Academic journal article Scandinavian Studies

Boundaries of Difference in the Vinland Sagas

Academic journal article Scandinavian Studies

Boundaries of Difference in the Vinland Sagas

Article excerpt

MOST TWENTIETH-CENTURY study of the Vinland sagas, Groenlendinga saga and Eiriks saga rauda, has been historical and archaeological in nature; scholars have been very concerned with the veracity of the narratives the sagas relate. Paleographers have compared the manuscripts--and even their content--to determine which of the two is older. Most scholars now seem to accept Jon Johannesson's assertion that Groenlendinga saga is the older of the two dating from c. 1200. (1) Historians have delved into chronicles to study more dryly factual accounts of the saga characters' doings to determine the historical probability of these characters' undertaking the voyages related in the sagas. (2) Ever since Gustav Storm's 1887 assertion that Vinland must have been in Nova Scotia, archaeologists have reconstructed ships, retraced voyage routes, and tried somewhat obsessively to determine where Vinland actually is and what actual Native American tribes the Norsemen encountered. The proposed locations range from Maryland to Labrador and all points in between, and the natives are associated with either the Micmac or the Boethuk depending in part on the scholar's idea of the location in question. (3)

In the shadow of the overwhelming concern with determining what parts of the sagas are factual and what parts fictional, scholars have given surprisingly little attention to these texts as literary rather than historical artifacts. These sagas are ripe for such interpretation and offer the reader interesting characters and high adventure. The narrative of exploration of the unknown and encounters with unfamiliar peoples are perhaps among the most striking features of these sagas. The heroes boldly enter the new lands they discover, expecting a paradise that lures them because of its difference from what they know. These differences and the route are the main foci of the two sagas, but the route ultimately does not lead to paradise. The Norsemen's often violent interactions with Native Americans mar their explorations and attempts to settle; the travelers react to the natives' racial Otherness by constructing boundaries, both physical and mental, to keep the natives away. The boundaries of difference constructed by the Norsemen finally push them away from this land of plenty.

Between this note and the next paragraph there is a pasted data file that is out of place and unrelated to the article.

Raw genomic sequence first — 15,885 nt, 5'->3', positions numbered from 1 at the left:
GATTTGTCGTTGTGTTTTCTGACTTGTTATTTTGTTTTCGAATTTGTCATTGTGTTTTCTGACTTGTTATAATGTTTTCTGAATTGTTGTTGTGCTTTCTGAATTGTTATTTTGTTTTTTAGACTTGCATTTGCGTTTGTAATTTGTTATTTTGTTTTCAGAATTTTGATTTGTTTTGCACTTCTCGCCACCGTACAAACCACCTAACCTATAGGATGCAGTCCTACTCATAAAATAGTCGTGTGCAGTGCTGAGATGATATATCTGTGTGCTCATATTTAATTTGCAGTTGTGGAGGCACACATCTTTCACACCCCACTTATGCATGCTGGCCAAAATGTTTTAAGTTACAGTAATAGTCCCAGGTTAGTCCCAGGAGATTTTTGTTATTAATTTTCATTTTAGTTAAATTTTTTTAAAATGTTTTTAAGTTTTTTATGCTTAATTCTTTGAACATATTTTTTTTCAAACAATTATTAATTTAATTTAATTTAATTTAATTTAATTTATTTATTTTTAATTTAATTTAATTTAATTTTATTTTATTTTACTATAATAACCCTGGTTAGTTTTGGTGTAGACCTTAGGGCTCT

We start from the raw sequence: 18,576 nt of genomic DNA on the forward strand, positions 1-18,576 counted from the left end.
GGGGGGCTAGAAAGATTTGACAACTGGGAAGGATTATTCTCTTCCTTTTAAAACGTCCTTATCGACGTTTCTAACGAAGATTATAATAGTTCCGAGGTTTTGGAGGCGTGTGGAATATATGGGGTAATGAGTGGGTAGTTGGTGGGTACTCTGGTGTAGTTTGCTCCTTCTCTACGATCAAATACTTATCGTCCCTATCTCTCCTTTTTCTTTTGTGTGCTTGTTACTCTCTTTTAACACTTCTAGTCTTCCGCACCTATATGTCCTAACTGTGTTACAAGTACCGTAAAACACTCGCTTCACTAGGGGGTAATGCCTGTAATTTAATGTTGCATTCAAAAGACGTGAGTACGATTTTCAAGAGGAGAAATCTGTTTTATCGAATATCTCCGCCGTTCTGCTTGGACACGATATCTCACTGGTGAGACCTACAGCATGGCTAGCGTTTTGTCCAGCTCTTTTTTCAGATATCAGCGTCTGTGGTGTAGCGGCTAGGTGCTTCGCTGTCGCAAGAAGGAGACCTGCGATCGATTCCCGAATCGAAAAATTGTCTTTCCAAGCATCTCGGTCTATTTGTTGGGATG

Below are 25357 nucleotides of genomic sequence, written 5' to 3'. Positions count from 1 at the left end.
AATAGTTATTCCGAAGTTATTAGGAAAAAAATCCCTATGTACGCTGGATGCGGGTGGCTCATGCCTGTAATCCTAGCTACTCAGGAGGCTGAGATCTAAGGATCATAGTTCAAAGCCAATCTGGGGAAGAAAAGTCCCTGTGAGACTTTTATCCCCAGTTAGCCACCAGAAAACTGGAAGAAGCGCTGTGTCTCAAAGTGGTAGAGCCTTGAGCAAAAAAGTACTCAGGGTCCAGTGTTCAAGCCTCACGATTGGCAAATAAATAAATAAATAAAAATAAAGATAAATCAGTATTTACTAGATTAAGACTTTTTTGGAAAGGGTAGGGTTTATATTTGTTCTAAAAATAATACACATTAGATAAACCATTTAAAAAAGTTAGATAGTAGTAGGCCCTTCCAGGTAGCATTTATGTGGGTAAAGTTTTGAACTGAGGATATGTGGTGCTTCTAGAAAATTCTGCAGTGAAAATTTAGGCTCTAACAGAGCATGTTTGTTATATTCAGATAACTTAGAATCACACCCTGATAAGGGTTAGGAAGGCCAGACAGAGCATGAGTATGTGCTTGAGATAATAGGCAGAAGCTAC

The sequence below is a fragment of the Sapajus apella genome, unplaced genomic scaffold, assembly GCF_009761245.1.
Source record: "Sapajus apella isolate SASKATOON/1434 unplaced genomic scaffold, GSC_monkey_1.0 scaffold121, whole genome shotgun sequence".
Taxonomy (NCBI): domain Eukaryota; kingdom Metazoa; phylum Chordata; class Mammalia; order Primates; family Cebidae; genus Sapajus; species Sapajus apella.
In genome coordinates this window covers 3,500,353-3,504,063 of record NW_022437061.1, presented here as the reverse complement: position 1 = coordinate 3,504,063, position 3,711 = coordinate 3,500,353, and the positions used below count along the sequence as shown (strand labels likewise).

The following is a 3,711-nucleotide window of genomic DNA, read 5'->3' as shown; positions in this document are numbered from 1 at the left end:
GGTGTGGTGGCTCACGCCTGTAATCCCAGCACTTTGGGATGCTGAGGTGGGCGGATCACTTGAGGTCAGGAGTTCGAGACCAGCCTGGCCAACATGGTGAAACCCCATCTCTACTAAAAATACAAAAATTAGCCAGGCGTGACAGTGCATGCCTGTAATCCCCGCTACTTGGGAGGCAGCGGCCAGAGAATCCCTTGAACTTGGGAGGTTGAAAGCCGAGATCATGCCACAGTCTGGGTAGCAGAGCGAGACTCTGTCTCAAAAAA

The Vinland sagas are narratives of travel and exploration in which the characters take leave of a familiar land to investigate a new one. According to Casey Blanton's genre study Travel Writing: The Self and the World, travel writings main purpose in narrating such events throughout the history of the genre has been to introduce the other to the narrative's readers (xi). However, he states, early travel accounts, such as those of the Middle Ages, are so tightly bound by their objects of devotion or economics that they obscure the narrator's thoughts about his experiences and fail properly to introduce otherness to the reader (3). Not until the Renaissance, he claims, does a personal voice emerge in travel literature to allow the important interplay between observer and observed that characterizes the mature form of the genre (9). Meanwhile, Stephen Greenblatt argues that the real difference between a medieval text like the fourteenth-century Mandeville's Travels and those of Renaissance and Enlightenment explorers is that Mandeville's text is not interested in personal ownership of the lands described, although he would not mind their "possession" by a Christian empire (27-8). While Greenblatt's assessment of the difference between medieval and later travel narratives is problematic, his interpretation of Mandeville is made possible by the interplay between observer and observed, which Blanton finds important to the genre, even if the traveler's voice does not use quite the same formulas as a nineteenth-century traveler might employ. The medieval text becomes interpretable because of the specific feature that Blanton asserts does not exist in travel texts before the eighteenth century. …

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